Mr. Bartlett's Bampton Lectures on the Letter and the Spirit.

1888 191 The author writes without faith. It is not incompetence only. The late Dean Burgon was not always wise in what he wrote, as indeed he was not without strong prepossession and prejudice; but he was never without confidence in every tittle (not of the Received Text, but) of God's written word.

Not so Mr. R. E. Bartlett, who, in the spirit of this evil age, asks, "Do men care less for the spirit of the Bible, because the superstitious reverence for its letter has been overthrown?" He is a sceptic of the Farrar school or worse, if this can be. Just weigh the wicked folly of his hypothesis. "A man full of the Holy Spirit will strive to pour forth to others the gift which God has committed to him to profit withal; but when he would do this in words, he finds that the more he is possessed with the Spirit! the more he is straightened, hampered, baffled by the limitations of speech!! He speaks with stammering lips! his utterances are broken, abrupt, inconsequent!! And still more in writing does the mechanical process tend to check and impede the spiritual force!

It is evident that Mr. B. derives his ideas either from his natural mind, or from assuming that the irrepressible (and indeed demoniacal) enthusiasm of Pagan seers is no less true of God's inspired instruments. 1 Corinthians 2 teaches doctrine irreconcileably opposed to this. Revelation and communication in words are both of the Holy Spirit; so that the failure perfect expression, which he is daring enough to take for granted, is excluded. He has evidently not the mind of Christ to appreciate God's word, and therefore feels and writes as an enemy. The plain facts of scripture manifestly refute this base and baseless theory. Its profoundest revelations are given in the calmest language. What can be found so deep as Christ's words in the Gospels, especially in the Fourth? Where is language so simple and pellucid to the spiritual ear?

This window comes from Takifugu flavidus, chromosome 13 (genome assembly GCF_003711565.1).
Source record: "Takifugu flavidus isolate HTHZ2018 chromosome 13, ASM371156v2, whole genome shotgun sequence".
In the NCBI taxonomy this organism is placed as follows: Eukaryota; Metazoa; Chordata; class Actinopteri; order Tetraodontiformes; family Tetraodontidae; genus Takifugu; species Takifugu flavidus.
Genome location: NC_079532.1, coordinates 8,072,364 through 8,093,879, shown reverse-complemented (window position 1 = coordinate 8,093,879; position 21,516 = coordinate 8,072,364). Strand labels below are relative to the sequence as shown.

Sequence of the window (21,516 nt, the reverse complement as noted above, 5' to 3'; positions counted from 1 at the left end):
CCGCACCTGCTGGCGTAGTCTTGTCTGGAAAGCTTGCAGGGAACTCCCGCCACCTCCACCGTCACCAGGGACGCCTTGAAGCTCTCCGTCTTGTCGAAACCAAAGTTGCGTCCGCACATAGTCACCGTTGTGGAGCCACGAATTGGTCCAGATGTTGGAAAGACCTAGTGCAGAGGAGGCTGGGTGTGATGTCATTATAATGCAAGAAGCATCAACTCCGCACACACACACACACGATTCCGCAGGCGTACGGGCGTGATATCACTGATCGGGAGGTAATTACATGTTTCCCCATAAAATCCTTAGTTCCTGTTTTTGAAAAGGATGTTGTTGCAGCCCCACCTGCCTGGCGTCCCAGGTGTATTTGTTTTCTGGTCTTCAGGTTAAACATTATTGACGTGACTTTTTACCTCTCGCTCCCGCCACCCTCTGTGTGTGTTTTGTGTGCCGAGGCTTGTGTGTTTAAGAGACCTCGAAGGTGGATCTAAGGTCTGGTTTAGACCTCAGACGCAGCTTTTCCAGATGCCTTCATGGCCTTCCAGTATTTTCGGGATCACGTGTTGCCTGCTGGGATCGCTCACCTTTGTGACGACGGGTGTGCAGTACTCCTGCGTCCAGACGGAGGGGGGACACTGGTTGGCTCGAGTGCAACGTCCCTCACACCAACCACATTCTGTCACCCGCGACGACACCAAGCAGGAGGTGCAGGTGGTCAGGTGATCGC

Like many other doubters, Mr. B. looks for inspiration since the Bible. This is natural for one who denies its reality there. "The tendency of the exaltation of the Bible into the position of God's final utterance to His church has been to weaken the belief in the constant presence of the divine Spirit." Has Mr. B. been more or less with Quakers, or the like dreamy enthusiasts, to imbibe thoughts so opposed to the truth? It is well known that the Christians who believe in the personal presence of the Holy Spirit sent down from heaven, are precisely those who adhere unflinchingly to the divine authority and perfection of God's written word, in the face of the popish idol of tradition, or the rationalistic idol of man's mind, both of them tools of Satan.

The last Bampton Lectures were Christless; these are a lower depth. Is Oxford to be ever and only the playground of Tractarians and Sceptics?